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How to Choose a Spotting Scope You’ll Love

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how to choose a spotting scope you’ll love

A spotting scope is a big investment and the next logical step up from a pair of binoculars. If you’re ready to buy a spotting scope, you probably want to learn about them from every angle first, so you can make an informed decision. Lenses, magnification, angle, digital needs, and the way you’ll be using your new scope are all top factors in the decision-making process. We’ve broken it down for you below so you can choose a spotting scope you’ll love.

1. Magnification and Lenses

Every spotting scope comes attached to a set of numbers, such as 20-60×60. The first part of that equation is the magnification range (due to zoom potential), which is at 20-60 times magnification.

The second part is the lens size, in millimeters. In this example, it’s 60mm, but the largest spotting scopes can have lenses that exceed 100mm.

spotting scope lens

Image credit: L. Konrad, National Park Service

Magnification

Magnification can be tricky to get right. Many people think the higher the magnification, the better the scope.  This isn’t always true. The more powerful your lens, the more you’ll see every quiver and shake in your glass, to the point where it could inhibit you from seeing anything clearly. Most spotting scopes range anywhere from 15x to 60x magnification. Any more than this and you’re getting more into telescope territory.

Orion Paragon-Plus XHD

Magnification can also affect your field of view. The higher the magnification, the narrower your view. If you need to see broad landscapes, try cutting back on the power.

Key Takeaways of Magnification
  • Low magnification power = wider field of view
  • High magnification power = closer focus

Lenses

The proper lens can be hard to choose, as well. Too big of a lens, and you’ll be drawing in too much light and washing out your image. Too small a lens, and you’ll have the opposite problem. Most spotting scope lenses range between 50-80mm, as this is an ideal range for light absorption. You can find larger lenses if you search, but they’re not likely to add quality to your image unless you’re using them for stargazing.  

spotting scope lenses

Image credit: Thuringius, Wikimedia

Keep in mind that larger lenses mean more weight, too. If you’ll be toting your scope around in a backpack, you’ll probably want to lean toward a lighter device. Coating is another factor with lenses. For optimal brightness and color, fully multi-coated lenses are best.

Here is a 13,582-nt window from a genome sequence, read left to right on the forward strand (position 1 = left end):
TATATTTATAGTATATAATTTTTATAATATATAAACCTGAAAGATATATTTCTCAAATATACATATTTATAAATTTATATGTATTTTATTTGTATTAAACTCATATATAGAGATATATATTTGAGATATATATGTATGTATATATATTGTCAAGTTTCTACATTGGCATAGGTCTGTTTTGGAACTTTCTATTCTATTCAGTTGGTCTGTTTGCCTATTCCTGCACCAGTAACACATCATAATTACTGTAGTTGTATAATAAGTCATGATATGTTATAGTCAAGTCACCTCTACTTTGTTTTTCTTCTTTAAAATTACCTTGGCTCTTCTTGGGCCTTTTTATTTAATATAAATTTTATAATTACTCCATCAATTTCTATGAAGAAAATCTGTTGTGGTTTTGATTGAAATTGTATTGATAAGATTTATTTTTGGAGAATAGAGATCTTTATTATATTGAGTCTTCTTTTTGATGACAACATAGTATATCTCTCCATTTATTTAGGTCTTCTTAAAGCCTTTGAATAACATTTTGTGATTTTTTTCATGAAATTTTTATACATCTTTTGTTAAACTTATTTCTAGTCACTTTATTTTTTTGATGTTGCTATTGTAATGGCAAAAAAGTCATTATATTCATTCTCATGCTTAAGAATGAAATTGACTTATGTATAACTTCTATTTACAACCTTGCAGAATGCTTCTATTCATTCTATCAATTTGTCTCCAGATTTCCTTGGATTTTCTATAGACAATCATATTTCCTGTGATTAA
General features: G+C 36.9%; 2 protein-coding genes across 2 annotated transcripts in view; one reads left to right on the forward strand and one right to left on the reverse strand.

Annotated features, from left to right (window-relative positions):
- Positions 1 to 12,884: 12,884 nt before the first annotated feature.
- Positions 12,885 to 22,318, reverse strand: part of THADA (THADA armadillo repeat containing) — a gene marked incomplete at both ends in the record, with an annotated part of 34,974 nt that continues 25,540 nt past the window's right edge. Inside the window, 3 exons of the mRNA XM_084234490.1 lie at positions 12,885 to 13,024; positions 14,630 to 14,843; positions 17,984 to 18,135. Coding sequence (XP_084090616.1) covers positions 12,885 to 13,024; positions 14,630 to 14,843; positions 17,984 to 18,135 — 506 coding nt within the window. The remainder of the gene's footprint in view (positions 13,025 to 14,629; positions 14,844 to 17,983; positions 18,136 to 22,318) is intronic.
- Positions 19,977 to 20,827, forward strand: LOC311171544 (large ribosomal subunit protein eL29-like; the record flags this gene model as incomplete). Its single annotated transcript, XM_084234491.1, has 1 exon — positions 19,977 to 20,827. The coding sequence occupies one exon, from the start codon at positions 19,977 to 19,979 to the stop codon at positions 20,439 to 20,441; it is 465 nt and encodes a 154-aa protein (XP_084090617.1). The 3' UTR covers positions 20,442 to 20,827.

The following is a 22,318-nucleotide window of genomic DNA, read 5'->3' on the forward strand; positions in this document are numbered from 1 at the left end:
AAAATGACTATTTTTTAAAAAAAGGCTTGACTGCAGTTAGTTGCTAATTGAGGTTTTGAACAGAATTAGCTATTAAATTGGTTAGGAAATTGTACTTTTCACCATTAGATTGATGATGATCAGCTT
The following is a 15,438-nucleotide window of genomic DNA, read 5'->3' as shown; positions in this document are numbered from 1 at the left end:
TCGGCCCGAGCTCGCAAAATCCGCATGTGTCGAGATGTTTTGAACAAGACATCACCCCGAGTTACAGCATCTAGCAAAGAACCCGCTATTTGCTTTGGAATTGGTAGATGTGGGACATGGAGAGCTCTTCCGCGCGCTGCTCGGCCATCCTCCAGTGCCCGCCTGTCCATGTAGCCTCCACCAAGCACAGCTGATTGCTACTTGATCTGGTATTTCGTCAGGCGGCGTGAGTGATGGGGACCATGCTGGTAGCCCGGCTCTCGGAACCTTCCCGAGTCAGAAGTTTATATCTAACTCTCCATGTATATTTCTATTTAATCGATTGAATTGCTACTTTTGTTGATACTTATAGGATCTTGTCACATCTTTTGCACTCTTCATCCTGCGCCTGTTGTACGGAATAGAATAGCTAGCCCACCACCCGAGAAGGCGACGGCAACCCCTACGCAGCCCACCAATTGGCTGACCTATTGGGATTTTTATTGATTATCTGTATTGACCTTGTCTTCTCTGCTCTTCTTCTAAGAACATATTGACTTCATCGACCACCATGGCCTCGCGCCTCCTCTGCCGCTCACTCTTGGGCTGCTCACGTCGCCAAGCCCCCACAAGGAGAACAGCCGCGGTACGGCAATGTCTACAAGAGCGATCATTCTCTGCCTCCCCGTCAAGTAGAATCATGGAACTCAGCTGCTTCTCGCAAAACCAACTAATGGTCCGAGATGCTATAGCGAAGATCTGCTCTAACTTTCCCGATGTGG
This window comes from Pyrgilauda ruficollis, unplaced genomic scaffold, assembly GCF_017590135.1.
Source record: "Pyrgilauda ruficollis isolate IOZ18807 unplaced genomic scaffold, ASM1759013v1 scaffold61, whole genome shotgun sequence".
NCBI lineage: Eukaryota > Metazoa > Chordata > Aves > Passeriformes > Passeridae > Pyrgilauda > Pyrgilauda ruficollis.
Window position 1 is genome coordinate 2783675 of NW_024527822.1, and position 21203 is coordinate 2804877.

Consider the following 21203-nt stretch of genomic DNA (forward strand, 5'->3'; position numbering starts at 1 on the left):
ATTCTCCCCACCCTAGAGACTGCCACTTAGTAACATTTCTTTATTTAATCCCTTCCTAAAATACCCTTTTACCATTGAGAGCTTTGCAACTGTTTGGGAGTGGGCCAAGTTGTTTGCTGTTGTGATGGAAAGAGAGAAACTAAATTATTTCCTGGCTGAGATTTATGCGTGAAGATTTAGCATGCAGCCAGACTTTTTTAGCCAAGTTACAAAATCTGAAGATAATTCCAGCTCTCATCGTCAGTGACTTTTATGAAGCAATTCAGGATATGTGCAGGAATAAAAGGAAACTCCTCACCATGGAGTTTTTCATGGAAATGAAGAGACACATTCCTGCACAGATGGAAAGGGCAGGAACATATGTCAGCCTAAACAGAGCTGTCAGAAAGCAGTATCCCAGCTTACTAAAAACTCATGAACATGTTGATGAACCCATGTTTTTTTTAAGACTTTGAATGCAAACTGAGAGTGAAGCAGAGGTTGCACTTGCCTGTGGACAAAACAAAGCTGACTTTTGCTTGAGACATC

Key Takeaways of Lenses
  • Low light conditions require larger lenses
  • Daytime conditions require smaller lenses
  • 50-80mm lenses offer maximum flexibility

2. Fixed Eyepiece vs Zoom Lens

Many scopes come with a fixed eyepiece, meaning your magnification strength won’t change. This can be perfect for steady observations, such as astronomy or surveillance. If you need versatility, you can always swap your eyepiece for a stronger one. But the benefit of a zoom lens is that you get that versatility automatically. This is great for hunting or bird watching. It also means you won’t need to carry around extra lenses when you’re on the go. A 20-60x zoom is a good average to cover your bases.

Key Takeaways of Fixed Eyepiece vs Zoom Lens
  • Fixed eyepieces are great for astronomy or surveillance
  • Zoom lenses are better for hunting and birdwatching
  • Zoom lenses can act as fixed eyepieces, too, and more versatile

3. Close Focus and Eye Relief

Your spotting scope is meant to be far-sighted, but it’s good to know what kind of close focus range it has, as well.  Close focus is the distance at which you achieve image clarity. If you point your spotting scope at your knees, your view will be blurred. Point it 20 feet away, and suddenly you have a sharp image. You’re most likely to get a close focus range around 25 feet. If it’s much farther, you’ll lose some versatility.

how to clean your spotting scope

Another factor is eye relief. This is the space between the eyepiece lens and where your eye rests. If you wear glasses or will need goggles for glassing, you’ll want more eye relief.

Key Takeaways of Close Focus and Eye Relief
  • Close focus ranges start to degrade above 25 feet
  • Users who wear glasses will need more eye relief

4. Straight vs Angled

The debate over straight vs. angled spotting scopes will never be resolved, but your personal preference is important here.  An angled scope is great for birding, especially if you’ll be looking into treetops. A straight scope is better for hunting, as it’s easier to track game quickly and efficiently with a straight line-of-sight. Consider what angle your neck will be in when you’re glassing. If you’ll need to strain your neck to see in a straight scope, go for the angled. 

straight-vs-angled-spotting-scope